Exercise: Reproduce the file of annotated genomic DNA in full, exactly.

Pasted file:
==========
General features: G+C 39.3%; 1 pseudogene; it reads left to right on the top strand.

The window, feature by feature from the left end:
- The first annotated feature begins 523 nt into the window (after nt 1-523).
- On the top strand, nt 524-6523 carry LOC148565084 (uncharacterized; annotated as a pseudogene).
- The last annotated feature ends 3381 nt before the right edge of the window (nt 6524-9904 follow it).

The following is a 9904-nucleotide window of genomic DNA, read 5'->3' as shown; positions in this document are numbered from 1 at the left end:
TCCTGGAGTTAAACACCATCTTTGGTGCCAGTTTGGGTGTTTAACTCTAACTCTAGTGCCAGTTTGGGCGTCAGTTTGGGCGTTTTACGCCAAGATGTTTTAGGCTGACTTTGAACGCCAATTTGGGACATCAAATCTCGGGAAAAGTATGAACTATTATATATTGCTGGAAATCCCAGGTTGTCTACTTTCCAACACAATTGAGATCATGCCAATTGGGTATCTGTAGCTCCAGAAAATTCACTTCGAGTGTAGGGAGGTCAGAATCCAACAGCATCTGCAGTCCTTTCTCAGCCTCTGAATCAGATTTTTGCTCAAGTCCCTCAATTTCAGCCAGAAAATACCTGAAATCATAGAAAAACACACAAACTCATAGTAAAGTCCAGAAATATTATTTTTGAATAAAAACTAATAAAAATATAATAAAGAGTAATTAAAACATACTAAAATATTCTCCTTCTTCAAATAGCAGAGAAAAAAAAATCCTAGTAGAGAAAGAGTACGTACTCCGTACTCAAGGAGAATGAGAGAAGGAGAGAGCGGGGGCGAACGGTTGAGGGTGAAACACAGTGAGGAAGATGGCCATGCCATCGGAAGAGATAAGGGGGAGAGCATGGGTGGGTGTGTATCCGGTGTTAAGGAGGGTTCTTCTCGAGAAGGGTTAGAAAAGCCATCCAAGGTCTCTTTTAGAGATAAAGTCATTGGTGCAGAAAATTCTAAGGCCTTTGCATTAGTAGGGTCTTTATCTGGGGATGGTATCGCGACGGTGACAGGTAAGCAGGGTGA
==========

General features: G+C 39.3%; 1 pseudogene; it reads left to right on the top strand.

The window, feature by feature from the left end:
- The first annotated feature begins 523 nt into the window (after nt 1-523).
- On the top strand, nt 524-6523 carry LOC148565084 (uncharacterized; annotated as a pseudogene).
- The last annotated feature ends 3381 nt before the right edge of the window (nt 6524-9904 follow it).

The following is a 9904-nucleotide window of genomic DNA, read 5'->3' as shown; positions in this document are numbered from 1 at the left end:
TCCTGGAGTTAAACACCATCTTTGGTGCCAGTTTGGGTGTTTAACTCTAACTCTAGTGCCAGTTTGGGCGTCAGTTTGGGCGTTTTACGCCAAGATGTTTTAGGCTGACTTTGAACGCCAATTTGGGACATCAAATCTCGGGAAAAGTATGAACTATTATATATTGCTGGAAATCCCAGGTTGTCTACTTTCCAACACAATTGAGATCATGCCAATTGGGTATCTGTAGCTCCAGAAAATTCACTTCGAGTGTAGGGAGGTCAGAATCCAACAGCATCTGCAGTCCTTTCTCAGCCTCTGAATCAGATTTTTGCTCAAGTCCCTCAATTTCAGCCAGAAAATACCTGAAATCATAGAAAAACACACAAACTCATAGTAAAGTCCAGAAATATTATTTTTGAATAAAAACTAATAAAAATATAATAAAGAGTAATTAAAACATACTAAAATATTCTCCTTCTTCAAATAGCAGAGAAAAAAAAATCCTAGTAGAGAAAGAGTACGTACTCCGTACTCAAGGAGAATGAGAGAAGGAGAGAGCGGGGGCGAACGGTTGAGGGTGAAACACAGTGAGGAAGATGGCCATGCCATCGGAAGAGATAAGGGGGAGAGCATGGGTGGGTGTGTATCCGGTGTTAAGGAGGGTTCTTCTCGAGAAGGGTTAGAAAAGCCATCCAAGGTCTCTTTTAGAGATAAAGTCATTGGTGCAGAAAATTCTAAGGCCTTTGCATTAGTAGGGTCTTTATCTGGGGATGGTATCGCGACGGTGACAGGTAAGCAGGGTGA